COQUITLAM — The world changed virtually overnight following the completion of the 2020 B.C. senior boys basketball championships on March 7.
And with COVID-19 world pandemic very suddenly the new reality, Centennial senior forward Dominic Parolin quickly realized that the recruiting process he had waited years to be a part of was going to be a very different kind of process.
“At first I was scared that I was not going to be able to find a good fit, that I wouldn’t be able to meet the coaches in person and be able to go to the campuses,” Parolin said Saturday morning. “But in the end, I was able to get more than enough information.”
With all of that said, the 6-foot-8, 225 pound forward, who averaged 34 points and 18.3 rebounds per game in leading the Centaurs to a fifth-place finish at the recent B.C. Quad-A tournament, announced that he would begin his collegiate career next fall at Lehigh University, playing for the NCAA Div. 1 Mountain Hawks, a Patriot Conference member based in Bethlehem, Pa.
A player whose game is continuing to evolve away from the basket, Parolin was nonetheless one of the most unstoppable forces in the paint over his senior season.
Over the course of the regular season he averaged 28 points and 19 rebounds per game, helped the Centaurs to an extended stay at No. 1 in the top-tiered rankings, and was named Fraser North zone MVP.
Centennial was among a handful of projected favourites to win the provincial title but were upset in the quarterfinals by North Vancouver’s Handsworth Royals.
“I don’t think we’ll see a player with the very same combination of skills like Dominic’s in quite a while,” said Rob Sollero, who coached Parolin over his final four seasons of high school basketball at Centennial.
Parolin, a math whiz and overall blue-chip academic achiever as well, had drawn considerable interest from the Ivy League, yet Lehigh had a spot open up on its roster when Surrey native James Karnik elected to enter the transfer portal.
Parolin’s club coaches at DRIVE Basketball Academy reached out to Lehigh, “and I really found a fit,” said Parolin, who on one conference call spoke not only with the coaching staff led by head coach Dr. Brett Reed, but members of their families as well.
“They were so family-oriented,” said Parolin, whose dad Dave was an assistant coach on his Centennial high school team.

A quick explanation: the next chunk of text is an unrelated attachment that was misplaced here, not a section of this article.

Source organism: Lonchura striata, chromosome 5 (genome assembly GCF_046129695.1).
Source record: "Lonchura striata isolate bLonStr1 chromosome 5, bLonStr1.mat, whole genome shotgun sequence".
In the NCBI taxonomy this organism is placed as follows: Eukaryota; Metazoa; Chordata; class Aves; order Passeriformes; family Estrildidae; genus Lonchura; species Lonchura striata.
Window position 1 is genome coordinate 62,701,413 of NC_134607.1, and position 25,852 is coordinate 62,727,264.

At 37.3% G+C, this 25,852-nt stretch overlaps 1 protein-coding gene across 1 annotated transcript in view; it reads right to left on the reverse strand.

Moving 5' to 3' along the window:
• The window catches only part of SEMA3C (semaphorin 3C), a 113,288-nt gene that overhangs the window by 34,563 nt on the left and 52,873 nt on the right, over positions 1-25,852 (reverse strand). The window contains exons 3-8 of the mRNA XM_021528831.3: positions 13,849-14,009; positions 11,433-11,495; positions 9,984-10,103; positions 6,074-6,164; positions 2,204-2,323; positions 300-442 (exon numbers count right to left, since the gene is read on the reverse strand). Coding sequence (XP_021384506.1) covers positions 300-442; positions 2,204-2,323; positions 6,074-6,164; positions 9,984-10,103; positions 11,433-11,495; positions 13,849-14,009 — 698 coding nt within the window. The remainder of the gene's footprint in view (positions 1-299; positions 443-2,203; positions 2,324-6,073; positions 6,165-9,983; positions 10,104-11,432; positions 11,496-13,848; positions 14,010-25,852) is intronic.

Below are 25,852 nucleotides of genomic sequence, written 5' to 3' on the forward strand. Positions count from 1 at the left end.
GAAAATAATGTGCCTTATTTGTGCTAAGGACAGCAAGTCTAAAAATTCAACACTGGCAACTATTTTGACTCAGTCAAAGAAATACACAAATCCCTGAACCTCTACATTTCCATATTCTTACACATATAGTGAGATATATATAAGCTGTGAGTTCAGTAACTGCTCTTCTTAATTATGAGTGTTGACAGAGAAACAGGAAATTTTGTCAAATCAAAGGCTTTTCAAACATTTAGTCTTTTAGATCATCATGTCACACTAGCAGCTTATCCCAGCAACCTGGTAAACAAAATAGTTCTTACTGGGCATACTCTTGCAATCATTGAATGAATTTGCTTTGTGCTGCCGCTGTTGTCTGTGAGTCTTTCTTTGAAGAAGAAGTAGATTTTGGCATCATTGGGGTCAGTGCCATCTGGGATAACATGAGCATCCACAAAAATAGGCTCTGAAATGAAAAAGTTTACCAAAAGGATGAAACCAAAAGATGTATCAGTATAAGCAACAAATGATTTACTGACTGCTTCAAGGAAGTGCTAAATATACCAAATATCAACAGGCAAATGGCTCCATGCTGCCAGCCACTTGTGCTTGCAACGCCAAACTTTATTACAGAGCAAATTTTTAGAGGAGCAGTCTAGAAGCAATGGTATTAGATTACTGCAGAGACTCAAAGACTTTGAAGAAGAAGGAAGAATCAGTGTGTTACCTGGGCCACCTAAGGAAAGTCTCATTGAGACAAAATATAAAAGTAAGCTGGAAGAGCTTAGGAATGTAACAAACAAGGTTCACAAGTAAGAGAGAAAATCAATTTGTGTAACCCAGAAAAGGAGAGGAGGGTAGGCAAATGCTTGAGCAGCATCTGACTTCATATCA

Another great example of that?
With Reed’s wife holding a phone, the coach walked Parolin through a virtual tour of the historic campus which was established in 1865, two years before Canadian confederation.
There was also a comical virtual moment which transpired before Parolin sewed up his commitment to Lehigh.
Because Parolin and Reed had never met face-to-face, the coach needed to be certain he was recruiting the same 6-foot-8 player he was seeing on tape.
“So I stood by a doorway with a measuring tape while my dad held the phone,” said Parolin.
The program he will join next season is best known for its 2012 bracket-busting run at the NCAA tournament.
Lehigh became just the sixth No. 15 seed to beat a No. 2 seed when it shocked the Duke Blue Devils 75-70 that season in Greensboro, NC, while being led by current Portland Trail Blazers guard CJ McCollum.
Sollero admits he has been thoroughly impressed by both Parolin’s intense tenacity, as well as his constant improvement as a player.
“He has put in a tremendous amount of time working on his perimetre skills, and with that he has developed his passing and his three-point shot,” said Sollero. “Now, he’s an inside-out player and I think it’s very likely he plays at the four spot there because of his perimetre ability.”
As the single-most dominant player in B.C. over his senior year, Parolin capped his high school career by scoring 50 points and grabbing 21 rebounds in the Centaurs’ 78-66 win over Oak Bay at the B.C.’s.
As well, he had been selected to play in the Biosteel All-Canadian game, this country’s version of the McDonald’s All-American game.
The craziest part?
“He’s only getting better and he’s still only 17,” said Sollero of Parolin, whose mid-December birthday made him weeks shy of qualifying as a Grade 11 this past season.
The loss to Handsworth at provincials stung, yet Parolin is looking at the big picture with a lot of satisfaction.
“In the grand scheme, I thought our whole team really developed from being an average team in Grade 9,” he said of a group which includes Leif Skelding, a Trinity Western Spartans’ recruit. “We were all dedicated to getting better, and then we were ranked No. 1 for a significant portion of the season. It was all a great experience.”
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